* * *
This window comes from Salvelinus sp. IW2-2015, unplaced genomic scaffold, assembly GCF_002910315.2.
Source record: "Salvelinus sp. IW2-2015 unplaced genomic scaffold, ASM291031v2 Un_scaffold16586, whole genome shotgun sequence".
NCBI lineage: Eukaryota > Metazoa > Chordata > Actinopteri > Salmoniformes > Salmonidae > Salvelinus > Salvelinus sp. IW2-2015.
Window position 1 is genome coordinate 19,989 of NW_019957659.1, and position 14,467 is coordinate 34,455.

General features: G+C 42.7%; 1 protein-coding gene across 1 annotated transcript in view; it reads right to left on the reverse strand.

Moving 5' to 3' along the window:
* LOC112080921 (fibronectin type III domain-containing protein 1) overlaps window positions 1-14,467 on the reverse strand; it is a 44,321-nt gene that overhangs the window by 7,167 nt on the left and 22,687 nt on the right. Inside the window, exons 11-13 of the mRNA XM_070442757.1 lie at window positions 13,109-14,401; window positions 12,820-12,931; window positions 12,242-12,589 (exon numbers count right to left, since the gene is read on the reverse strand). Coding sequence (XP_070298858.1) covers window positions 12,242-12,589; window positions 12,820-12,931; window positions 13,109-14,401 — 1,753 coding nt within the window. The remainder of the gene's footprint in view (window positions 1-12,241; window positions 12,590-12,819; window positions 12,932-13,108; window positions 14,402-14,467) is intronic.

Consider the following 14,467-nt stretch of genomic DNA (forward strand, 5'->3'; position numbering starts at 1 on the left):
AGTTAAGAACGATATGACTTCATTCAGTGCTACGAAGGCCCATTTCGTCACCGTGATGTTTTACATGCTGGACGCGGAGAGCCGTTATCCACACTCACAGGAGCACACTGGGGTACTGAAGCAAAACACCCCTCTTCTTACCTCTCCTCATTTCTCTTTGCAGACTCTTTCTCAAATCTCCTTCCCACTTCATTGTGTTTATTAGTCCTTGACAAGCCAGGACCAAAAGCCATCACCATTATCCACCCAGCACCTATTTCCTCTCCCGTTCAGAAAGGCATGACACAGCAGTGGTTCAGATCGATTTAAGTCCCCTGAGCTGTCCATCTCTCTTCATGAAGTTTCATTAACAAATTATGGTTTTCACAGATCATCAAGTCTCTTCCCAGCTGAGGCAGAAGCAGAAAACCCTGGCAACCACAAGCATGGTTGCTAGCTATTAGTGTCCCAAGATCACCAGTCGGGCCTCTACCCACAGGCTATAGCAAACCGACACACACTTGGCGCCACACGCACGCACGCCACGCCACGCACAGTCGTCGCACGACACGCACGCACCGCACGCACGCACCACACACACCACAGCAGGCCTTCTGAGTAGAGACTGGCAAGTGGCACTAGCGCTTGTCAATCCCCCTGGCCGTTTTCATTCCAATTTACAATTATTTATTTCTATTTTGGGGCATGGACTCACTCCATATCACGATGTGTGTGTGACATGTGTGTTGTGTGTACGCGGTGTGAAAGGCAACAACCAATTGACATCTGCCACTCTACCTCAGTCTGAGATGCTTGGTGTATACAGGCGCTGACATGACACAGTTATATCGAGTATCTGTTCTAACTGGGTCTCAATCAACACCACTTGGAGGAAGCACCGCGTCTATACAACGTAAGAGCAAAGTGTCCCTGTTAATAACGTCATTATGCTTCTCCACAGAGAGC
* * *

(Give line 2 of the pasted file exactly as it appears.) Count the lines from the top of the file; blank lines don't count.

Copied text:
Source record: "Salvelinus sp. IW2-2015 unplaced genomic scaffold, ASM291031v2 Un_scaffold16586, whole genome shotgun sequence".